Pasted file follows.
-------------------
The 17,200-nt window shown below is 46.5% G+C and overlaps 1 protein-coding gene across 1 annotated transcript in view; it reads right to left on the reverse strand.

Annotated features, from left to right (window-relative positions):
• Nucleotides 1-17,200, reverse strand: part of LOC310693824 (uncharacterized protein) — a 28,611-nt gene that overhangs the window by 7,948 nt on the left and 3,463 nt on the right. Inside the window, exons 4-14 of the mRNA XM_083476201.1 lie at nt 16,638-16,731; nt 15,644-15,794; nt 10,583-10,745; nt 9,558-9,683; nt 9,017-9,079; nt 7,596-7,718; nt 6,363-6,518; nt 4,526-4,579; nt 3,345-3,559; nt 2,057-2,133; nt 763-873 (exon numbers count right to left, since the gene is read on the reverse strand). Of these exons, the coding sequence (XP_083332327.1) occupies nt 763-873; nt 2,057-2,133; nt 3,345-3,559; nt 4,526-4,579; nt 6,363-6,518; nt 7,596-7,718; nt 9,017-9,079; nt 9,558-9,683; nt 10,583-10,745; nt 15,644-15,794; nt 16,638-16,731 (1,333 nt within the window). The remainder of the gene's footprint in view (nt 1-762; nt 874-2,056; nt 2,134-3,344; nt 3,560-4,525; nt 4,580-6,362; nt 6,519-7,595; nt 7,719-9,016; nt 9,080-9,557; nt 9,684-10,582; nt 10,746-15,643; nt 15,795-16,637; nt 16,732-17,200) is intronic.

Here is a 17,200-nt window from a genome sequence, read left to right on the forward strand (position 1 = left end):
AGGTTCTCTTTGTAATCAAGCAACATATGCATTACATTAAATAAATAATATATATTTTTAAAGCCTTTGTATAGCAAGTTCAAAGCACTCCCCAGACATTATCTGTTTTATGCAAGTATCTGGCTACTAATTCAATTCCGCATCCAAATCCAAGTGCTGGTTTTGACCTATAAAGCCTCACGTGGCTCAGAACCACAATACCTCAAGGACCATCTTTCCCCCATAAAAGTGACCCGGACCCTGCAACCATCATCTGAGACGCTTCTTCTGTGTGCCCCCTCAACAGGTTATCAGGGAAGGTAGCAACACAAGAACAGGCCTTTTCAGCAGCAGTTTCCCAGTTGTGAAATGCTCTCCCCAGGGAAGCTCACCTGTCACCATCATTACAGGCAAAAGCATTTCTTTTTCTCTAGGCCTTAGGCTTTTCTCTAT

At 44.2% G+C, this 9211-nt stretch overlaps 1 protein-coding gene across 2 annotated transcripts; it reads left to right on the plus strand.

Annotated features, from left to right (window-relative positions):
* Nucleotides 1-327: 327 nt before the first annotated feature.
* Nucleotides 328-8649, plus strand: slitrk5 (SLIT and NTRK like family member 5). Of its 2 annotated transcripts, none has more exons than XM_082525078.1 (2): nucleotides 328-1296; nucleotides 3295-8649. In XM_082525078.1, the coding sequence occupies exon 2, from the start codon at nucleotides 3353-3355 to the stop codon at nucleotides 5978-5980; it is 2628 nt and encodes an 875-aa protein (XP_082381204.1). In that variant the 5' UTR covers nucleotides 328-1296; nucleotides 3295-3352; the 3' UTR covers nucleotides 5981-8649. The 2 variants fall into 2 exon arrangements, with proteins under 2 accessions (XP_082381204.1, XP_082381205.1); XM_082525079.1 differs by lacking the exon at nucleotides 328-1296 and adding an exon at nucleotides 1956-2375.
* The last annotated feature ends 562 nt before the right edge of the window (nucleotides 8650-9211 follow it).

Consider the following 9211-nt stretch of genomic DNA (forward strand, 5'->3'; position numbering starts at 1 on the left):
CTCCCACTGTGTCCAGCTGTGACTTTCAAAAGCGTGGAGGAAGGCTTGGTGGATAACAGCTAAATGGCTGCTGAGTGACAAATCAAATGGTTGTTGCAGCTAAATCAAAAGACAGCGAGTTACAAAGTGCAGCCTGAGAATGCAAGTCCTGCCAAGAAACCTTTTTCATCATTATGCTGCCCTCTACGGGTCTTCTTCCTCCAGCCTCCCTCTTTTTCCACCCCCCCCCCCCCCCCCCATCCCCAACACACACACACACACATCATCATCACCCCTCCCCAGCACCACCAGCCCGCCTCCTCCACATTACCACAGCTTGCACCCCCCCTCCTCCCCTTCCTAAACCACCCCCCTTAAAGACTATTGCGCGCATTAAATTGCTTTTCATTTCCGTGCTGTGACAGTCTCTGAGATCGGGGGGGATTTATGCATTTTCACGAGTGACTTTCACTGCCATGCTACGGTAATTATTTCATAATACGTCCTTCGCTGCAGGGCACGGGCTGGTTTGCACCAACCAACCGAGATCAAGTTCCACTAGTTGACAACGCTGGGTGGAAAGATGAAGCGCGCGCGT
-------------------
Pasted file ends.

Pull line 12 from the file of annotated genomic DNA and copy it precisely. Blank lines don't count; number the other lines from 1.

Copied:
CTCCCACTGTGTCCAGCTGTGACTTTCAAAAGCGTGGAGGAAGGCTTGGTGGATAACAGCTAAATGGCTGCTGAGTGACAAATCAAATGGTTGTTGCAGCTAAATCAAAAGACAGCGAGTTACAAAGTGCAGCCTGAGAATGCAAGTCCTGCCAAGAAACCTTTTTCATCATTATGCTGCCCTCTACGGGTCTTCTTCCTCCAGCCTCCCTCTTTTTCCACCCCCCCCCCCCCCCCCCATCCCCAACACACACACACACACATCATCATCACCCCTCCCCAGCACCACCAGCCCGCCTCCTCCACATTACCACAGCTTGCACCCCCCCTCCTCCCCTTCCTAAACCACCCCCCTTAAAGACTATTGCGCGCATTAAATTGCTTTTCATTTCCGTGCTGTGACAGTCTCTGAGATCGGGGGGGATTTATGCATTTTCACGAGTGACTTTCACTGCCATGCTACGGTAATTATTTCATAATACGTCCTTCGCTGCAGGGCACGGGCTGGTTTGCACCAACCAACCGAGATCAAGTTCCACTAGTTGACAACGCTGGGTGGAAAGATGAAGCGCGCGCGT